The disagreements between them shine a light on the current quandary Democrats find themselves in trying to support progressives and protest and still being able to win against an opponent touting law and order in the streets. To say this is a trial full of fireworks is an understatement, but Sorkin is smart enough to not let the sheer craziness of it all overwhelm the powerful message it still can teach us, as well as his ability to put a mirror up to a country that was fighting to save democracy then and is even more urgently in need of that fight now. Sometimes movies can take on an outsized importance, and this just might be one of those times — more powerful and sobering reminder of what is at stake we are not likely to see this year.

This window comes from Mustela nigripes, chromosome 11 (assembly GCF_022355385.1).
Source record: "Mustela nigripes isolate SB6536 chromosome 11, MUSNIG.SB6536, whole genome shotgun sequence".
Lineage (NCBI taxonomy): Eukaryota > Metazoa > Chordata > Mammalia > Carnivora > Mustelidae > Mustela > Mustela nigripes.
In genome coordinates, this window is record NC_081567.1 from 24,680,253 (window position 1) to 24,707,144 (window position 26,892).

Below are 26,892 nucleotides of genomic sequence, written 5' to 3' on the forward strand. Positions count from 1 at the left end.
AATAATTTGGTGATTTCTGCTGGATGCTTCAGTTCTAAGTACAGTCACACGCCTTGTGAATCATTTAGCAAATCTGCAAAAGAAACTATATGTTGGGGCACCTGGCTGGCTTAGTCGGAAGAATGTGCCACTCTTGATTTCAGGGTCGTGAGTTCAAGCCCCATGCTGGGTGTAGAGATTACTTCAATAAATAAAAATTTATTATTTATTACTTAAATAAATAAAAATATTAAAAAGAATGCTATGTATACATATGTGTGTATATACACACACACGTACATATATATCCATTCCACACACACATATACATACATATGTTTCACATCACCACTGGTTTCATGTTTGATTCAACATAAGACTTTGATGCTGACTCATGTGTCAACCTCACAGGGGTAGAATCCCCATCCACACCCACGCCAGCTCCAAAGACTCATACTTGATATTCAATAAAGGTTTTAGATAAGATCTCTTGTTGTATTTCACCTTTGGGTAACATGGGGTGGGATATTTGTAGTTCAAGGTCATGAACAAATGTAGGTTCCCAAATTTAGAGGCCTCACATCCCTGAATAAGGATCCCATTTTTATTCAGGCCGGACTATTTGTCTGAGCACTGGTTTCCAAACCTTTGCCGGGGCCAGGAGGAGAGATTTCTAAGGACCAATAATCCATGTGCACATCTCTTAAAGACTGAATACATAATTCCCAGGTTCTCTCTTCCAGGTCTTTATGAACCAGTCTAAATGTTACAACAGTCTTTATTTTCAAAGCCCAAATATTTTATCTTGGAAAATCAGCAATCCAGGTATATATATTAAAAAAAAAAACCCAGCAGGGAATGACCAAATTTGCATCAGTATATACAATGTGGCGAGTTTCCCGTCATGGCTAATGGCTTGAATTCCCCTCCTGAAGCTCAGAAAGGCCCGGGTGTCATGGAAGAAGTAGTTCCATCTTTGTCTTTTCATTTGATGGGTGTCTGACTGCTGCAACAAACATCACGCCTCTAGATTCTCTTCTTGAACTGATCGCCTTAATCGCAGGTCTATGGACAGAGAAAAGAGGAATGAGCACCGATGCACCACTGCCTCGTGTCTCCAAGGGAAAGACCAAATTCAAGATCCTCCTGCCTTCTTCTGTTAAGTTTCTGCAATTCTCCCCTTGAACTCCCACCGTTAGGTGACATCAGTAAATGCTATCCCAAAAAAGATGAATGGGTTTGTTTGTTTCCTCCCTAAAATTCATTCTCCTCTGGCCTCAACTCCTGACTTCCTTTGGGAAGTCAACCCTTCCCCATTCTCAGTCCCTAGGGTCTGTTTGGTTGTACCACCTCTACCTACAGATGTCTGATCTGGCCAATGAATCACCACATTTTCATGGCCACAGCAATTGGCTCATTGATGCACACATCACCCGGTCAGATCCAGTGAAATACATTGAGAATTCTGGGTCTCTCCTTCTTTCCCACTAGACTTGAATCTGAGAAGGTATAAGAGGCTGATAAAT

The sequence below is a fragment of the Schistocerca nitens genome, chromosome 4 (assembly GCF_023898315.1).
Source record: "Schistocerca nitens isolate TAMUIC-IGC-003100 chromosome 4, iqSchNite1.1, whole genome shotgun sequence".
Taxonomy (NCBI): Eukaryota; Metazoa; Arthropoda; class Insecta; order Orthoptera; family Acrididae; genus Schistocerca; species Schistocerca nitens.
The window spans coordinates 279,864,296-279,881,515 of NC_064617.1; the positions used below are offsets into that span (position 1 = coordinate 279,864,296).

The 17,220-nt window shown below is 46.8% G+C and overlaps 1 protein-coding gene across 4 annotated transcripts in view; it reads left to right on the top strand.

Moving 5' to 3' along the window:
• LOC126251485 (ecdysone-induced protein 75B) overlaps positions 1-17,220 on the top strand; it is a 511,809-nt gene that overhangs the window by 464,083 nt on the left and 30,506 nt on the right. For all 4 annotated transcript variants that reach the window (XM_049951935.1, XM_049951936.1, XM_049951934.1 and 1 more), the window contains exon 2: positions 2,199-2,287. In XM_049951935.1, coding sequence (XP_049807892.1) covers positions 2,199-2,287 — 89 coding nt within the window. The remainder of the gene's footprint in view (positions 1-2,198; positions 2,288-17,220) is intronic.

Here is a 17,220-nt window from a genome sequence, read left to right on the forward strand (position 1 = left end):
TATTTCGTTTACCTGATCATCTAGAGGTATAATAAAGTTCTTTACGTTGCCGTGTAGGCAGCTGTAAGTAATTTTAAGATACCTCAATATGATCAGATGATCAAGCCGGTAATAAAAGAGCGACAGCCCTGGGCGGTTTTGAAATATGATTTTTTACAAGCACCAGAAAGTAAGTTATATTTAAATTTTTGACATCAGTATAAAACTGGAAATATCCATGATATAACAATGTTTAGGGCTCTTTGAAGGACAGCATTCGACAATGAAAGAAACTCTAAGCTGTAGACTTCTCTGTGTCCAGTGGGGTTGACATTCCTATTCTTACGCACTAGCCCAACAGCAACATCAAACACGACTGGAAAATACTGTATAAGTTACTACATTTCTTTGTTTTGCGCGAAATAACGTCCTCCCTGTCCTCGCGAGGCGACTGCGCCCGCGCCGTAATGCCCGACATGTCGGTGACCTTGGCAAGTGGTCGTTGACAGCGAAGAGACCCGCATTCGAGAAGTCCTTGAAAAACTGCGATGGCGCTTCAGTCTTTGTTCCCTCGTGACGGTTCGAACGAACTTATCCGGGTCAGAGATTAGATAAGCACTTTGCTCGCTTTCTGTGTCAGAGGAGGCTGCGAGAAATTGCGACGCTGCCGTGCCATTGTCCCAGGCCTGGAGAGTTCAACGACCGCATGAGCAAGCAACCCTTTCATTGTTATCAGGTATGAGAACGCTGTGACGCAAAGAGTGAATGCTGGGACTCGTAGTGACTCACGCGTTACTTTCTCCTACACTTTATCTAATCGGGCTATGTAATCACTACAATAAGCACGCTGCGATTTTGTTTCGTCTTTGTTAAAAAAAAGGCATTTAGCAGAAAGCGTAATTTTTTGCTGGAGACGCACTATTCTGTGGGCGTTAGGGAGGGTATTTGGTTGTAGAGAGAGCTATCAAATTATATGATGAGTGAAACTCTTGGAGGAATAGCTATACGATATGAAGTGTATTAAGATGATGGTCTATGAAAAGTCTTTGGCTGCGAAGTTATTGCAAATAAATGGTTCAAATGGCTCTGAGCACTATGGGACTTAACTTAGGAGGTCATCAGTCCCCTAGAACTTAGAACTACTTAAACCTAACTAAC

Among the rest of the large and impressive cast, there is fine work from others in the “7,” notably John Carroll Lynch as David Dellinger; Alex Sharp as Rennie Davis; and another new Emmy winner, Yahya Abdul-Mateen II’s heartbreakingly powerful Bobby Seale, a Black Panther perhaps the most egregiously attacked here, especially by the take-no-prisoners Judge Julius Hoffman, played with unerring evil intensity by Frank Langella. This is the same actor who so brilliantly played Nixon himself in Frost/Nixon. If it didn’t all happen and this judge wasn’t truly the nightmare he is shown to be here, you would say Langella is a bit over the top, but he captures the cold heart of this man with precision.